Sunday, August 7, 2011

GN Reviews

League of Extraordinary Gentlemen
The League of Extraordinary Gentlemen, Volume III: Century 1969. Alan Moore, Kevin O'Neill. Top Shelf. 80 pages. $9.95.
Moore is a synthesist, expropriating bits and pieces of characters, legends and life, then crafting amazing stories studded with premises, plots and undiscovered subtexts inspired by this “found” material. LOEG began as a relatively conventional super-group of fictional characters and now, freed of corporate restraints and ”the conventions of boys' adventure comics," (according to Moore), has morphed into a dense, meta-textural multi-era tale. This latest, possibly penultimate chapter mostly takes place in 1969 Swinging London, mixing occult, the music scene, criminals and, as always, politics, into a heady psychedelic brew. While you may not necessarily need the copious annotations provided online here ( and in other places the numerous appearances of fictional favorites, obscurities and real-life analogues deepen the enjoyment of this ripping yarn. Kudos also to the faithful and steadfast Kevin O’Neill whose startling art is more than equal to Moore’s relentlessly clever script.

Seeds. Ross Mackintosh. Com.x. 80 pages. $10.99
There have been other graphic novels devoted to the terminal effects of this malignant disease on the family, most notably Harvey Pekar, Joyce Brabnner and Frank Stack’s Our Cancer Year. This one, Yorkshire designer Mackintosh’s first graphic novel, unambiguously recounts his father’s decline and demise in simple and relatable terms. It’s intimate and accessible, clearly told and honest. Powerful and palpable in ways that’s hard to fake, this sober story of the slow loss of a beloved parent and the effect on his grown-up son and other family members is an auspicious debut.

Blood Work: An Original Hollows Graphic Novel
Blood Work. Kim Harrison. Pedro Maia, Gemma Magno. Del Rey. 176 pages. $23.
I wasn’t familiar with the Hollows series, of which this is a supposedly freestanding chapter, and this untold tale is pretty inaccessible to the uninitiated, though I slogged through it, undeterred. The art is cutesy enough, perhaps, for its intended audience but ihe storytelling was flat and average, though the coloring and tones were pretty. Maybe devotees of this series, with its slender witches, succulent vampires, young-adult angst and sexual tension will find it appealing. I hope so, because I found it on the level of amateur fan fiction.

Sweet Tooth Vol. 3: Animal Armies
Sweet Tooth Vol. 3: Animal Armies. Jeff Lemire. Vertigo. 144 pages. $14.99. 
Rising star Jeff Lemire breathes fresh life into the reliable fantasy trope of post-apocalyptic survival in this yarn, collected from the monthly comic book. The drama, mystery and tragedy that befall its humans and human-animal hybrids is illustrated in a loose but evocative style by Canadian Lemire. He deftly avoids dopey melodrama and other predictable stuff as the story unfolds in a smart and engaging manner. The violence is never gratuitous and always shocking and integral to the plot in this surprisingly entertaining adult comic.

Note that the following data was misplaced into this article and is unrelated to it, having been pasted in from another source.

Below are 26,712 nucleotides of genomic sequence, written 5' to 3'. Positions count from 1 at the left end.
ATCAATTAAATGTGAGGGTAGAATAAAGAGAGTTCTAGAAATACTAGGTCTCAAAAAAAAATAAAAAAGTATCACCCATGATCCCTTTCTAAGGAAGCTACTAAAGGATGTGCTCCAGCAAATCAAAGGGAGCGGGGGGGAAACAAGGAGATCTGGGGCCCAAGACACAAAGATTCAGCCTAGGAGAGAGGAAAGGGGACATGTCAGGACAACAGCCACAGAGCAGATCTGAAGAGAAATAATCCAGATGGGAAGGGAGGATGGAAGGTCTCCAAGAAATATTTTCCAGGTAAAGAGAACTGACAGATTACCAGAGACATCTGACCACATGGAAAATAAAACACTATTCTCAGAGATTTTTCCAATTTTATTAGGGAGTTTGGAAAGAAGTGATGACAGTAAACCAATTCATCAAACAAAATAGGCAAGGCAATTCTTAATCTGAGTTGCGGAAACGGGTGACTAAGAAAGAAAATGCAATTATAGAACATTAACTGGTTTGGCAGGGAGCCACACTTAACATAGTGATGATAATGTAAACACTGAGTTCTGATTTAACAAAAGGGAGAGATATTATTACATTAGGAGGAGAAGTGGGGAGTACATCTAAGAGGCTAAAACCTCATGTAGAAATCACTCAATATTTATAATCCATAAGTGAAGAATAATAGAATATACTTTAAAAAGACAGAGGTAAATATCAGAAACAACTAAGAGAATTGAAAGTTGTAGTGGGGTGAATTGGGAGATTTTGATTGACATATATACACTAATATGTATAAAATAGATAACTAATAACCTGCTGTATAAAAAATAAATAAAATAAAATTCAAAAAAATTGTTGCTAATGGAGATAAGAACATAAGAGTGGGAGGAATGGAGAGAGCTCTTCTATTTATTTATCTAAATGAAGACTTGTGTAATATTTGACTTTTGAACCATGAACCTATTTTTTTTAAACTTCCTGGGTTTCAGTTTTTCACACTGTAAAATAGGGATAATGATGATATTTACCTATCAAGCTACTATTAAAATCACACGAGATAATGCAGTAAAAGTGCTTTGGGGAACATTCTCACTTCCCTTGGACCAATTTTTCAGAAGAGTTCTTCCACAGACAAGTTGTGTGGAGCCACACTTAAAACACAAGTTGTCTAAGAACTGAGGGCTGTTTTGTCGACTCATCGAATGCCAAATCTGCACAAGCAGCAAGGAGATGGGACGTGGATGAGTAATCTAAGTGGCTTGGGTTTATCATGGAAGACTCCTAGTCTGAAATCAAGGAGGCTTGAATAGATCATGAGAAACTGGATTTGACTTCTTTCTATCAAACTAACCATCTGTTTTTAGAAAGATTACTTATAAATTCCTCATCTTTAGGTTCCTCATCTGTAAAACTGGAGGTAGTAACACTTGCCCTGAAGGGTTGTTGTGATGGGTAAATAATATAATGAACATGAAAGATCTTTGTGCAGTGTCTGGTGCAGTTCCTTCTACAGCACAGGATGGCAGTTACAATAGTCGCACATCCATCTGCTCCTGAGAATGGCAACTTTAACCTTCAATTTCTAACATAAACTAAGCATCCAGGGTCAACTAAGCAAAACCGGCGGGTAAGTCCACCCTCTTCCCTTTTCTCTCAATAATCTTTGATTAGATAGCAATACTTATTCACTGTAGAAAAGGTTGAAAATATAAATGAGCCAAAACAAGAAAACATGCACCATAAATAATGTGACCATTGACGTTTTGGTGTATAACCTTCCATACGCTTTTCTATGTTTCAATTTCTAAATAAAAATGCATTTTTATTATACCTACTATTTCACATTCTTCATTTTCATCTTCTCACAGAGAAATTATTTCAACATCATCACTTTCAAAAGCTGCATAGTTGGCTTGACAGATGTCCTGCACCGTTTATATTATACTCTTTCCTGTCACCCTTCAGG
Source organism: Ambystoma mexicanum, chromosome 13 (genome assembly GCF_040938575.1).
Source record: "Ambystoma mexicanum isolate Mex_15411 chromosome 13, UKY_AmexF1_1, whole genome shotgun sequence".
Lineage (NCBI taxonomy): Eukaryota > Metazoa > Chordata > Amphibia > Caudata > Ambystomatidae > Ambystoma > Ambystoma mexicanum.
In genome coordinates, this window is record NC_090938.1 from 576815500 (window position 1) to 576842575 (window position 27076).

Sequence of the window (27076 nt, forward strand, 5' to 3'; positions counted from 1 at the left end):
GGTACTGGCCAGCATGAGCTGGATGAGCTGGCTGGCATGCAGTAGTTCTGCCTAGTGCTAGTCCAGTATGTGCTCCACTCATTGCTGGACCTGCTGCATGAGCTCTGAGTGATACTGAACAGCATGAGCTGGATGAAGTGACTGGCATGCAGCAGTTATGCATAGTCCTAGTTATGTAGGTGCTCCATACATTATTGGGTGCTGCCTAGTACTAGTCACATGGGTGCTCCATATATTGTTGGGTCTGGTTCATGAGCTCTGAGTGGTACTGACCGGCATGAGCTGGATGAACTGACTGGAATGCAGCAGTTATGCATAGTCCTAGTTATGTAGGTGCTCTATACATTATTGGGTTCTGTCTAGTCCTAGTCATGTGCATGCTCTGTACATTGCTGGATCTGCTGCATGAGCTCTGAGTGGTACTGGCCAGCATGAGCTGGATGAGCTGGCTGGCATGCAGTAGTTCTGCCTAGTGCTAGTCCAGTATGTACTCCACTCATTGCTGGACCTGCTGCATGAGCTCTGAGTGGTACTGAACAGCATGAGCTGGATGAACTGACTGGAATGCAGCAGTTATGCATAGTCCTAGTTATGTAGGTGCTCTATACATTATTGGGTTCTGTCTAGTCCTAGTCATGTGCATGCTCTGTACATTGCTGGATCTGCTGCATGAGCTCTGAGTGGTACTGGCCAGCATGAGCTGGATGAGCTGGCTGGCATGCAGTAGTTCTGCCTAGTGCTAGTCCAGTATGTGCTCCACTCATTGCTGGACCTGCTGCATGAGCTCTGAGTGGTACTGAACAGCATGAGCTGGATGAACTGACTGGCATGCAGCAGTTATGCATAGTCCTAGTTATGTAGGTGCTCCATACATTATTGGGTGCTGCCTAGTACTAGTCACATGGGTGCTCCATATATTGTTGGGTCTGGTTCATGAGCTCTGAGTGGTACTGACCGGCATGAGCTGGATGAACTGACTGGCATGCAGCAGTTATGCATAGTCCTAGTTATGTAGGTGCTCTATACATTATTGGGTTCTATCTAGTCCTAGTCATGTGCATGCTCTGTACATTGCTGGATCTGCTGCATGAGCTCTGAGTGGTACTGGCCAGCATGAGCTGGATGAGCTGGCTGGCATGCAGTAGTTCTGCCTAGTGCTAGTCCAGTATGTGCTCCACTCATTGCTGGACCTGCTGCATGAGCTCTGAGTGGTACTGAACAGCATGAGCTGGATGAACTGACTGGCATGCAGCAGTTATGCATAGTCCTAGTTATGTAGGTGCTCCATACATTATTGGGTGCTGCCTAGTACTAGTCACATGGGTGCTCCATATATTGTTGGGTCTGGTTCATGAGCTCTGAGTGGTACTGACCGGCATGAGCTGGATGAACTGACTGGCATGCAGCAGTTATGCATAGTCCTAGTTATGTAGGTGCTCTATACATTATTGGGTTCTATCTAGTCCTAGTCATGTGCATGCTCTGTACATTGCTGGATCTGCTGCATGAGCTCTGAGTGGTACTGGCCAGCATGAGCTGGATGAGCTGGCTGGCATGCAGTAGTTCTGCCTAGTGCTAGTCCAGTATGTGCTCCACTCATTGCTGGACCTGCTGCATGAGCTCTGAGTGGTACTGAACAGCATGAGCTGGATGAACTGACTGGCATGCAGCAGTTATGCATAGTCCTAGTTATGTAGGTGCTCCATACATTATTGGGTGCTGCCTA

Fighting American (Simon, Joe)
Fighting American. Joe Simon, Jack Kirby. Titan Books. 200 pages. $19.95. 
Simon & Kirby spawned several putatively patriotic heroes in the mold of their original and most famous red-white-and-blue Avenger, Captain America. This chap started his superheroics fighting comic Commies during the postwar Red Scare. But after slack sales, the creative pair retooled their approach and the stolid patriotic icon (plus putative sidekick, Speedboy) then fought a variety of comically bizarre and zany adversaries with punny monikers like Yafata’s Moustache. This collection includes the character’s complete run as well as a previously unpublished tale, all lovingly restored. This may be a footnote to comics history but even less than stellar Simon & Kirby is worth a look.

Krazy Kat and The Art of George Herriman: A Celebration
Krazy Kat and the Art Of George Herriman. Craig Yoe. Abrams ComicArts. 176 pages. $29.95. Though some may best recall the character from King Features' beloved series of antic animated shorts produced by Gene Deitch in the early sixties, the funny feline enjoyed a very long run in newspapers. The gorgeous volume includes essays by comics historians and creators (including Calvin & Hobbes’ reclusive Bill Watterson and poet e.e. cummings) as well as generous servings of sketches, strips, original art and more.
 Originally published in the Miami Herald

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